IMG_2419Luckily at St. Mary’s Mission enough land has been secured that even as Stevensville expands (its population has jumped over 50% since 1984), perhaps the historic site’s future will not be that of a pocket park.

Catholic missionaries led by Father DeSmet established the church here by 1841, although the present log chapel and attached school dates a generation later.  This is still one of the state’s oldest buildings.  The historic church is the setting for a largely memorial landscape honoring the priests, key Indian leaders such as Charlo, and those who set out

to create Christian outreach to the Native Americans, then and today.  While the public interpretation here is robust, it is rarely a dialogue but more like a sermon, always on message, about the values the priests brought.  What the Salish and other tribes thought about it all–from their perspective and in their words or traditions–is rarely given much attention.  Yet the place itself, the setting, the use of logs, surviving furniture brought to the property in the 19th century:  it all can say quite a bit if you stop and look and think.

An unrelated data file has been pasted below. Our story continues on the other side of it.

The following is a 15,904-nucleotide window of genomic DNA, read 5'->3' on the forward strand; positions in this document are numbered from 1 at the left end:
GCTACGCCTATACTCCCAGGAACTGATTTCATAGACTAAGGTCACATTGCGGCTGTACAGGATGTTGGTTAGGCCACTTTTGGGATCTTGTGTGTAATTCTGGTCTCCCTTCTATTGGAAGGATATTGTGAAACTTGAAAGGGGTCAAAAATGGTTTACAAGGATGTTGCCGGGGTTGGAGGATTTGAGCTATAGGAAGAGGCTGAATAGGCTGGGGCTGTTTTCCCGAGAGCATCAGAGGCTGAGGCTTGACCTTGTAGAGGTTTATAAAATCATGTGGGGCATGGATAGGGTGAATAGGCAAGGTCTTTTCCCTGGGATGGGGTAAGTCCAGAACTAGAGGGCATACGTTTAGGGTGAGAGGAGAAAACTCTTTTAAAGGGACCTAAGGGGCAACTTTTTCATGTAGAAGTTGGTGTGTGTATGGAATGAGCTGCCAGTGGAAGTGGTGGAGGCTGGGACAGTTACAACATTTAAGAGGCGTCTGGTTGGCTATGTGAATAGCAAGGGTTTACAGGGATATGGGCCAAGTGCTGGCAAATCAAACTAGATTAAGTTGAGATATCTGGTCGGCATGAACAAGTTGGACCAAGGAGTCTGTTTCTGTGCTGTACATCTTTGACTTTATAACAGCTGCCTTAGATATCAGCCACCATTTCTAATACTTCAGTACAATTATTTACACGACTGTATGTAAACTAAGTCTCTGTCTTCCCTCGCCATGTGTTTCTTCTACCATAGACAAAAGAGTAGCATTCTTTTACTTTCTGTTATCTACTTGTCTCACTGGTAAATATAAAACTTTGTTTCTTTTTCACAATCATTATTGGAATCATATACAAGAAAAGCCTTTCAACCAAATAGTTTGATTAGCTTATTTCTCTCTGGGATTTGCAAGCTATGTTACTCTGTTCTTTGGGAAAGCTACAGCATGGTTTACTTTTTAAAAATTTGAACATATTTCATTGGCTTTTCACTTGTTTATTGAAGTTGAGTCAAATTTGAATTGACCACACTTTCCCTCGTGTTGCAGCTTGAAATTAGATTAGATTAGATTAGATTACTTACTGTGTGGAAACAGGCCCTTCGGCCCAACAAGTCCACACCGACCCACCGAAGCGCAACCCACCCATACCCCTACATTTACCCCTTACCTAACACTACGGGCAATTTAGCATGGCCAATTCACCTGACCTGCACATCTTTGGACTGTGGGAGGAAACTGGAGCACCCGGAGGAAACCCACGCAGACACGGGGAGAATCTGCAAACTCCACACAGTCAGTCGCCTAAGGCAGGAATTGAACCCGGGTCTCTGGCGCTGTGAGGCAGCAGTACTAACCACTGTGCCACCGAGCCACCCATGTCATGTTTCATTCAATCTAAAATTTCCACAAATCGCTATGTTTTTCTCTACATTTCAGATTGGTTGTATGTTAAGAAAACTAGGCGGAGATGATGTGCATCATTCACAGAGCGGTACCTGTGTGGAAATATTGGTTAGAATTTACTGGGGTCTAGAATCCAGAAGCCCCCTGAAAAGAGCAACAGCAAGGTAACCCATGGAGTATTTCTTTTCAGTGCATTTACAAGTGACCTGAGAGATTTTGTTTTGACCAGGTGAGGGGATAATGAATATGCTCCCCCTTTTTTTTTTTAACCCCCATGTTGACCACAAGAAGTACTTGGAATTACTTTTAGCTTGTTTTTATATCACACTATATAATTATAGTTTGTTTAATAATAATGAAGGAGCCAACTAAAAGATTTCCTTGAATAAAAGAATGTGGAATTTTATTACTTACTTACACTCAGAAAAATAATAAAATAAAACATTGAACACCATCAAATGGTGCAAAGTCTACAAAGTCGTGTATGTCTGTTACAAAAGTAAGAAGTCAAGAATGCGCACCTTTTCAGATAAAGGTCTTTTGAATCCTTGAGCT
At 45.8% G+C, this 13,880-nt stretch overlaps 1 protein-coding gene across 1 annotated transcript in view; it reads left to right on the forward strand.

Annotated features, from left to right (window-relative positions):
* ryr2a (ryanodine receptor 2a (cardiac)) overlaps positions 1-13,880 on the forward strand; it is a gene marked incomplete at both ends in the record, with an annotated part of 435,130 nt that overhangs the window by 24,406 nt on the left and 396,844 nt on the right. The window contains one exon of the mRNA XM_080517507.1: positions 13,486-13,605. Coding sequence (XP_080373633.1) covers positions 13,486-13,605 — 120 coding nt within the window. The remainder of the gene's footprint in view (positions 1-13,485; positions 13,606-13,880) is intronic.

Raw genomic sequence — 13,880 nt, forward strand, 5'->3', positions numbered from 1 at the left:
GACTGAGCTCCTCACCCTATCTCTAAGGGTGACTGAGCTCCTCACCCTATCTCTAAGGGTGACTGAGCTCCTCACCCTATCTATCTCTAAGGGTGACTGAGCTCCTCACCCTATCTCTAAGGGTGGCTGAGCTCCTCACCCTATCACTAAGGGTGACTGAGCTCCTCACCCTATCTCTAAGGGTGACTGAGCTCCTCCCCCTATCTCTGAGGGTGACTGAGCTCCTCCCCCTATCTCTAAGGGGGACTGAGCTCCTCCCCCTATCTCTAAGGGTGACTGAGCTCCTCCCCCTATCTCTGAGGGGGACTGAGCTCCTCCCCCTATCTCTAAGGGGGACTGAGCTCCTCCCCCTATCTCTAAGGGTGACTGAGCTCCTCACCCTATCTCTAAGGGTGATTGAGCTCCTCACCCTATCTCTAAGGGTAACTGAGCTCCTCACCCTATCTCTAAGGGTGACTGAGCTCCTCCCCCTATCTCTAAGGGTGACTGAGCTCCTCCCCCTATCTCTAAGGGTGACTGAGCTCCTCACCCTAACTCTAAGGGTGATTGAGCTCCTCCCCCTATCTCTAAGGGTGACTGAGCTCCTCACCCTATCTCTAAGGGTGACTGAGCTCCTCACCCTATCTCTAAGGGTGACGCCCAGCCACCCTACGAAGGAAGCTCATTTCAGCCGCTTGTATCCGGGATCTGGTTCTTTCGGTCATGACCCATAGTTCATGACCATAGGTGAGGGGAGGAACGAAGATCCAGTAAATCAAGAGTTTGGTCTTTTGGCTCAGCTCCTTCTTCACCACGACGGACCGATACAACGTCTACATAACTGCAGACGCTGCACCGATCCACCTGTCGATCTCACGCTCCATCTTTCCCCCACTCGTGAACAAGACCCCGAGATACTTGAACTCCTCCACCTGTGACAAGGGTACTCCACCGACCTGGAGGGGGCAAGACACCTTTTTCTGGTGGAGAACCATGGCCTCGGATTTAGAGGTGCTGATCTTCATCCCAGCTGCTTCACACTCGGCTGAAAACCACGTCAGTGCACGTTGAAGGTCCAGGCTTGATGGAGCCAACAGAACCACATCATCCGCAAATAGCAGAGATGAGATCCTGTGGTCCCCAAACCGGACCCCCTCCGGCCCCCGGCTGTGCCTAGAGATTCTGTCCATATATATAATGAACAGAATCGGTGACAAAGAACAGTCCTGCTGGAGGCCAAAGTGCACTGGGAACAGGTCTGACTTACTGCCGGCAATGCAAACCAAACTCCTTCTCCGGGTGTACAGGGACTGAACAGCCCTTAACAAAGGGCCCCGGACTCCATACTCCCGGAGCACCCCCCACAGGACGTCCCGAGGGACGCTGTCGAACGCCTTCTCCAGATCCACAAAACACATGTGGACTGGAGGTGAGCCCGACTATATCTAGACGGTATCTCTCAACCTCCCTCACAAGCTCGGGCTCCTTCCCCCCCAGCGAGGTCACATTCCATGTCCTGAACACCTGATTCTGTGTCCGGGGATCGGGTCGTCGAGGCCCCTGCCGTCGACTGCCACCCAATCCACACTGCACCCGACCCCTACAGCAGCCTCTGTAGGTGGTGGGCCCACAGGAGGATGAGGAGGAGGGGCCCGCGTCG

St. Mary’s is powerful–in the same way that St. Peter’s Mission in Cascade County can be powerful–in how it juxtaposes the faith of the missionaries against the realities of the surrounding culture and landscape.  Especially when you step into the historic cemetery

and look beyond the grave markers and memorial into the built environment and surrounding natural setting, St. Mary’s can imprint you in a profound way.

IMG_2435Let’s hope that future development in and around the historic mission keep these vistas as they are–for it is here that the modern story of the Bitterroot–meaning the last 175 years–begins.

Hamilton’s historic homes

In 1984, I must admit, I did not look closely at the rich domestic architecture of Hamilton, especially during its boom from c. 1890 to c. 1920.  When I thought of Hamilton and the term historic house I was like many other people:  I thought of the Daly Mansion which actually stood outside of the town boundaries.

I missed a big story by being so limited in what I thought as historic in Hamilton.  Just a quick stroll down South 3rd and 4th Streets will unveil an impressive chronological range of domestic architecture types and styles from the rather unadorned frame cottages above to the much more architecturally finished Charles Hoffman House, an important Montana example of Prairie Style in a frame two-story building.